This stuff gets me so excited. Music and the subcultures that form around it, I mean. Since I was about 11 and old enough to have my own little radio (it was a pink boombox and it was extremely cool), I have had a deep and involved relationship with popular music. First there was metal and “hard rock,” which led me to discover the midnight-airing “Headbangers Ball” on MTV and Metal Edge and Circus, the ridiculous magazines I waited for all month. When my parents weren’t home or I thought they wouldn’t mind, I played their old records on their turntable, which is how I discovered the humor of the Beatles and Joe Cocker and the chillness of jazz. (“Ladies and gentlemen, live from the Village Gate, it’s Herbie Mann!”) I loved Yo! MTV Raps and the Top 40 hip-hop and R&B on Philly’s radio stations; I used to listen to The System’s “Don’t Disturb this Groove” and write in my diary and cryyyyyy! and 25 years later I put that song on the playlist for my wedding. The first CD I ever owned was Ramones Mania, a best-of album that I begged my mom to buy me because I had somehow absorbed through osmosis the understanding that the Ramones were cool. I had to play the CD on my parents’ stereo and listen with headphones because I didn’t have my own CD player. A few years after the pink boombox era, grunge happened, which brought me the bands I was most obsessed with in high school: Soundgarden, Nirvana, Hole. Somewhere in there came industrial (NIN forever), more punk, and the chilly post-punk dance grooves that I still can’t quit. The reason I can read all those rock biographies with equal enthusiasm is because I loved Mötley Crüe when I was 12 with as much devotion as I loved Moby at 22, and still love Joy Division to this day. My name is Katie, and I am a fan.

Fandom gets a bad rap, but in my experience it’s very often uplifting and participatory rather than obsessive and passive. My fandom is about the music and the way it makes me feel, of course. But discovering new music means more than that, as any fan knows: It’s like a door opening to a new way of seeing things—and if you’re lucky, it’s also a club you can join.

I was reminded of this in the loveliest way earlier this month, when I talked Joe into joining me for a dance party at a club that I’ve been interested in for a while but have felt too shy to check out. This year he and I have gone out to a huge number of live shows, so even though he doesn’t care about goth and industrial music the way I do, he was game. It’s been part of a personal quest of sorts. In the face of all the fear and grief and anger that’s everywhere these days, that has started to settle into my bones, we’ve been doing the things that make us feel most alive, and on this particular occasion I hoped that the cure for my case of the sads would be, well, the Cure. And Siouxsie, and Dead Can Dance, and maybe a little Pink Turns Blue. I made sure every item of clothing I had on was black, and we caught the bus to this grody little club to see what it was like.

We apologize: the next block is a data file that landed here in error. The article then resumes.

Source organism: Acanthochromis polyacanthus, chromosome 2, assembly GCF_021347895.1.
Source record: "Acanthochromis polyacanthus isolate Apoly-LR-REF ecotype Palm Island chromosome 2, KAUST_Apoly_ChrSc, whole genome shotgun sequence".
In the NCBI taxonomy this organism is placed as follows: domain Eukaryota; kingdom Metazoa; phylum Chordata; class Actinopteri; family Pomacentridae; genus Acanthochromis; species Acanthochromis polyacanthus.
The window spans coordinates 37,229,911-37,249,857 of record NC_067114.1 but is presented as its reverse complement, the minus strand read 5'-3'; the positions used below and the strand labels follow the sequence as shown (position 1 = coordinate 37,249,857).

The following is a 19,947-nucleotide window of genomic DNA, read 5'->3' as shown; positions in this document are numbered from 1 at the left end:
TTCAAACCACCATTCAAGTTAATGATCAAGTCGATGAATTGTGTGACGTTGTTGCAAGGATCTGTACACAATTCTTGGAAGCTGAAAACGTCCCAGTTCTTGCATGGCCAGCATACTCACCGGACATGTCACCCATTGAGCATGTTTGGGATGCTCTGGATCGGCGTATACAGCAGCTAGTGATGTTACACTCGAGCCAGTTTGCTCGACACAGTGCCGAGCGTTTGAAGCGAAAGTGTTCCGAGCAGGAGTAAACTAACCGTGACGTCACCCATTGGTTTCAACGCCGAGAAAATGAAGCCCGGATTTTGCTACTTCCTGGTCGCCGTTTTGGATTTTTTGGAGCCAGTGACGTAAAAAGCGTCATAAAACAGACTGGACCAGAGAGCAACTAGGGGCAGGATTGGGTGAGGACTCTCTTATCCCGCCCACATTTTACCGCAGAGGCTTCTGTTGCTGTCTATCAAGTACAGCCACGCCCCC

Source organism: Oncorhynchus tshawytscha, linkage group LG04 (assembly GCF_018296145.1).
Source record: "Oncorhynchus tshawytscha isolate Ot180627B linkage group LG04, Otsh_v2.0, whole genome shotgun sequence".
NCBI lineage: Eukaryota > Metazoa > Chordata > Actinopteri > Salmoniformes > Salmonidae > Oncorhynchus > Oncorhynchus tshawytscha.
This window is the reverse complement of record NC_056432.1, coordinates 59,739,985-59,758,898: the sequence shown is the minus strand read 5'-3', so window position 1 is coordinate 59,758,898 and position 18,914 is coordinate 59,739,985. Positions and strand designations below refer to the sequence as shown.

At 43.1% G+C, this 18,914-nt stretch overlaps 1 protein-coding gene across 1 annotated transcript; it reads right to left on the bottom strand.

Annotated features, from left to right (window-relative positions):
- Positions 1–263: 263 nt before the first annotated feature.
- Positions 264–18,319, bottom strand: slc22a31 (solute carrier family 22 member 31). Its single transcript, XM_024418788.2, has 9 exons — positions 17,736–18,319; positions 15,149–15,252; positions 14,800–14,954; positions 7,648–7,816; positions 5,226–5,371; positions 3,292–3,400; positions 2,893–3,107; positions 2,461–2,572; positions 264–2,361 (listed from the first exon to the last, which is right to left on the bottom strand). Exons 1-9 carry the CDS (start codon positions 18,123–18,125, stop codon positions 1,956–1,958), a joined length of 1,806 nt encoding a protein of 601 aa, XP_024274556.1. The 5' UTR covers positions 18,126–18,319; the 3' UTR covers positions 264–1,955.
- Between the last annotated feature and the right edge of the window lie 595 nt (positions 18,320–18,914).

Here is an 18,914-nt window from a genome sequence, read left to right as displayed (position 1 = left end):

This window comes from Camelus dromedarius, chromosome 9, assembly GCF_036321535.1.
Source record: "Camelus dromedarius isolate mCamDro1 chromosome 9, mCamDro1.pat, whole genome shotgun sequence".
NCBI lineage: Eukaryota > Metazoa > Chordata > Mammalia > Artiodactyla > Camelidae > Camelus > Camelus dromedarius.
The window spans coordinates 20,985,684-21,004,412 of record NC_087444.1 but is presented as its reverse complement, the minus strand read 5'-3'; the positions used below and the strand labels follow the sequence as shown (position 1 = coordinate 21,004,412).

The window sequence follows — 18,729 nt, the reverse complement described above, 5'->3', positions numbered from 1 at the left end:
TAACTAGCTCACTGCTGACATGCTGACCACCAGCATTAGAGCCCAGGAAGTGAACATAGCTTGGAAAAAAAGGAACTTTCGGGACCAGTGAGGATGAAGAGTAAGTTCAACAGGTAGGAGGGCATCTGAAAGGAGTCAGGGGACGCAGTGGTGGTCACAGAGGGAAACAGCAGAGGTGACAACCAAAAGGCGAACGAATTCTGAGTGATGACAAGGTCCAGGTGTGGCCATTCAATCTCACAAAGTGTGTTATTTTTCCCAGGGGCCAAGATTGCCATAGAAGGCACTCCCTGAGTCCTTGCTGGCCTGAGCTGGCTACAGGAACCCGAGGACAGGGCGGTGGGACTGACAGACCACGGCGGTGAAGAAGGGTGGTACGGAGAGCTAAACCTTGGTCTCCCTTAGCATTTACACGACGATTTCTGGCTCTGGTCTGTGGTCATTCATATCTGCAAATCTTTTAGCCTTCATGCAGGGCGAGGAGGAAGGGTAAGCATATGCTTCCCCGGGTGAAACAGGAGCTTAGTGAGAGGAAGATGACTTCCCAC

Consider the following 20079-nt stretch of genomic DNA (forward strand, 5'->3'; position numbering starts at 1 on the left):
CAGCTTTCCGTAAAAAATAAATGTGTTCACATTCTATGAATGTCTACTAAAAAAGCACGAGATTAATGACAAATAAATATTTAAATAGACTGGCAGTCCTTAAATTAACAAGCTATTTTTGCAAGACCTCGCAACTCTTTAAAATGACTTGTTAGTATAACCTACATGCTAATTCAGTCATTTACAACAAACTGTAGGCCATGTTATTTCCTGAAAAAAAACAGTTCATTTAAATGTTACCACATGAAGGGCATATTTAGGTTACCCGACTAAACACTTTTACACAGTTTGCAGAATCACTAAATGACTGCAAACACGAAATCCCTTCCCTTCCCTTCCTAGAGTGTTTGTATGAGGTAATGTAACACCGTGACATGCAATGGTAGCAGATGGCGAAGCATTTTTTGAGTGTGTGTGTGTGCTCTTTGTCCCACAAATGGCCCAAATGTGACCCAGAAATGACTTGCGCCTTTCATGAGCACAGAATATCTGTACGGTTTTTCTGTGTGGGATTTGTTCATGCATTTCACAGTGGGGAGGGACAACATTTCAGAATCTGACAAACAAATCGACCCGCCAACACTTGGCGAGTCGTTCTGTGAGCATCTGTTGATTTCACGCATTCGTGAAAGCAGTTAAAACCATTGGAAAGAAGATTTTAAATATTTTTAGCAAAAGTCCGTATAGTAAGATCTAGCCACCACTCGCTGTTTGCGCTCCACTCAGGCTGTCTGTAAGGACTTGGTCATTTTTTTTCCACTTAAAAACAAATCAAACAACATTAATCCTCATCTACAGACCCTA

What was it like? It was like finding my folks. Everyone was cool but they were dorky too. They smiled at strangers and hugged old friends. Their clothes and hair and piercings looked great. I ordered a very un-chic mixed drink and I did not give a shit, and then I danced. For those few hours my nerves weren’t shot; I wasn’t jumpy or tearful or exhausted. That awful brittle tension that’s taken up residence in my shoulders and jaw melted away. When the cute DJ played a song I knew and loved I felt as blissed out as I did when I was 13 years old and the video for “Nothing Compares 2U” came on and I could sing every word. I’ve been part of a few “scenes” in my time, and this wasn’t the first night I’ve felt this way. But MAN did I need it right then. And to my deep satisfaction, the feeling of belonging has stayed with me, like a secret knowledge.

In his book, Moby writes eloquently about belonging and community and the way music brings people together, so you should read it. If you’re feeling confused or down or lonely you should go out dancing, too. And that’s about all the advice I’ve got, I’m afraid. It’s been a tough week.